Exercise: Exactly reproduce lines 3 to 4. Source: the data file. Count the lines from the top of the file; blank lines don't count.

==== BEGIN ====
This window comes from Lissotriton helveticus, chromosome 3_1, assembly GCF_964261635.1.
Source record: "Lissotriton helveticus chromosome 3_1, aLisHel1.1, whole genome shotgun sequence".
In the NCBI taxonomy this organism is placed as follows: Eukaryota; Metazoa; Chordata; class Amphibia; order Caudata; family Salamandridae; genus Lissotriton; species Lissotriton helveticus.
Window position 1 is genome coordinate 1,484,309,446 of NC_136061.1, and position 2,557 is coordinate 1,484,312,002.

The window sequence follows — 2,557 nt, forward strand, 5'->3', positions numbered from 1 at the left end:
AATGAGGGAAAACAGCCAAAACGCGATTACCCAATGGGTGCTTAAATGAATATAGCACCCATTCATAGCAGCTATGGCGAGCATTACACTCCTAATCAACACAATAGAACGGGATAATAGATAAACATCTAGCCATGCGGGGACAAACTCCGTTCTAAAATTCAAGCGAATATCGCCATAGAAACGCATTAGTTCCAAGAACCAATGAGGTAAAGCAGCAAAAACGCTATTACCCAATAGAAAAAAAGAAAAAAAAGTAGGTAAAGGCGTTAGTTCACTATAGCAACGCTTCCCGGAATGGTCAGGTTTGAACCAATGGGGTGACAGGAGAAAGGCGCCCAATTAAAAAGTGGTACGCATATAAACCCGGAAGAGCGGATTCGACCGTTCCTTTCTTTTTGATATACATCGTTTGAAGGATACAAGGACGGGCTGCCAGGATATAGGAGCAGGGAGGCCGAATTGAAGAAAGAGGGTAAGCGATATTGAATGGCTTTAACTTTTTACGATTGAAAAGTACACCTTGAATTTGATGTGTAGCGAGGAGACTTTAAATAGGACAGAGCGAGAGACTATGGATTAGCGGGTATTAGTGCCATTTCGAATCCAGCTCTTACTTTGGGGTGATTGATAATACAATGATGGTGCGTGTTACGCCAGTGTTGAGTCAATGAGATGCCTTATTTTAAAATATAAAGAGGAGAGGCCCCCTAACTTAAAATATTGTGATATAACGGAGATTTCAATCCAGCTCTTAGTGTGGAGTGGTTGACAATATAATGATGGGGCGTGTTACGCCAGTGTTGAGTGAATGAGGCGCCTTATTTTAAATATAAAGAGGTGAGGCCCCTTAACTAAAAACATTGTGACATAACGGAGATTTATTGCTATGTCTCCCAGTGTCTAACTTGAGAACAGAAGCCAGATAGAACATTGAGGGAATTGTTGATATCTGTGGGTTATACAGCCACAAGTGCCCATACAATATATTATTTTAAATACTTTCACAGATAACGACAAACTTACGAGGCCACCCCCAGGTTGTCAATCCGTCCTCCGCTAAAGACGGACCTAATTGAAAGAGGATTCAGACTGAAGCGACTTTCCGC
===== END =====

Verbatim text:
In the NCBI taxonomy this organism is placed as follows: Eukaryota; Metazoa; Chordata; class Amphibia; order Caudata; family Salamandridae; genus Lissotriton; species Lissotriton helveticus.
Window position 1 is genome coordinate 1,484,309,446 of NC_136061.1, and position 2,557 is coordinate 1,484,312,002.